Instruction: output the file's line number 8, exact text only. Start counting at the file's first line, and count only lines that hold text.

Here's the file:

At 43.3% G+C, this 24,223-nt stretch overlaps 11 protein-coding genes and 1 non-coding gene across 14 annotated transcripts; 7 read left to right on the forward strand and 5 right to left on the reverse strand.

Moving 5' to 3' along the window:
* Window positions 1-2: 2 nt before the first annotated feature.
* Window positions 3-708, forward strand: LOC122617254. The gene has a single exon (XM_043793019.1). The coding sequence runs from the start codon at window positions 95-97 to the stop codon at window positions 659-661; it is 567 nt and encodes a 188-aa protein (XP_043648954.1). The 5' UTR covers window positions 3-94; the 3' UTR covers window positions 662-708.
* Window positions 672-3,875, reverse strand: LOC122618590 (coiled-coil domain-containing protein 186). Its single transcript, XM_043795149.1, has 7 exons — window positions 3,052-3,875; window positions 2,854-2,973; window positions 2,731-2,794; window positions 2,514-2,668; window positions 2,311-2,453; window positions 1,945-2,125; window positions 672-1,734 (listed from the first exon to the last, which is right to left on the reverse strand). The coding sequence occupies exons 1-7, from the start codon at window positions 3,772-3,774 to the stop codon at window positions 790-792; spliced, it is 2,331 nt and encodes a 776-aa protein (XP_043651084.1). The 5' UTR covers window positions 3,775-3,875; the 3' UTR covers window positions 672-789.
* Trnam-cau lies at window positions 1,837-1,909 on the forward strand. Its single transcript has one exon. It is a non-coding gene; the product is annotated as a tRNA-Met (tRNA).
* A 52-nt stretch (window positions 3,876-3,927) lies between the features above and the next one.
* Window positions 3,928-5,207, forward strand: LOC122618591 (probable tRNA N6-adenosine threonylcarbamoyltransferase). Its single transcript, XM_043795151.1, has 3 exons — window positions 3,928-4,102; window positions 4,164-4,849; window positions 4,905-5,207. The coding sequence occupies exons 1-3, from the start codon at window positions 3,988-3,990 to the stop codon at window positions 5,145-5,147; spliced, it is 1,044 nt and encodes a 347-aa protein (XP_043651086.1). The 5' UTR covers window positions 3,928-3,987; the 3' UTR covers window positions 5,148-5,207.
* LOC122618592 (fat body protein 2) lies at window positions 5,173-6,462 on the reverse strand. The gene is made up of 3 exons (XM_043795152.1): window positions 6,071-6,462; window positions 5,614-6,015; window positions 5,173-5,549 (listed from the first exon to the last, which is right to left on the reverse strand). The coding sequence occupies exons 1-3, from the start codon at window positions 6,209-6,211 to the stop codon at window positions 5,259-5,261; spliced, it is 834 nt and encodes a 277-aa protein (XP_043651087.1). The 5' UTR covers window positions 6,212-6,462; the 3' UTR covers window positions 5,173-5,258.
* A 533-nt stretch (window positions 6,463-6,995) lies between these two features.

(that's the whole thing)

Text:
* Window positions 3,928-5,207, forward strand: LOC122618591 (probable tRNA N6-adenosine threonylcarbamoyltransferase). Its single transcript, XM_043795151.1, has 3 exons — window positions 3,928-4,102; window positions 4,164-4,849; window positions 4,905-5,207. The coding sequence occupies exons 1-3, from the start codon at window positions 3,988-3,990 to the stop codon at window positions 5,145-5,147; spliced, it is 1,044 nt and encodes a 347-aa protein (XP_043651086.1). The 5' UTR covers window positions 3,928-3,987; the 3' UTR covers window positions 5,148-5,207.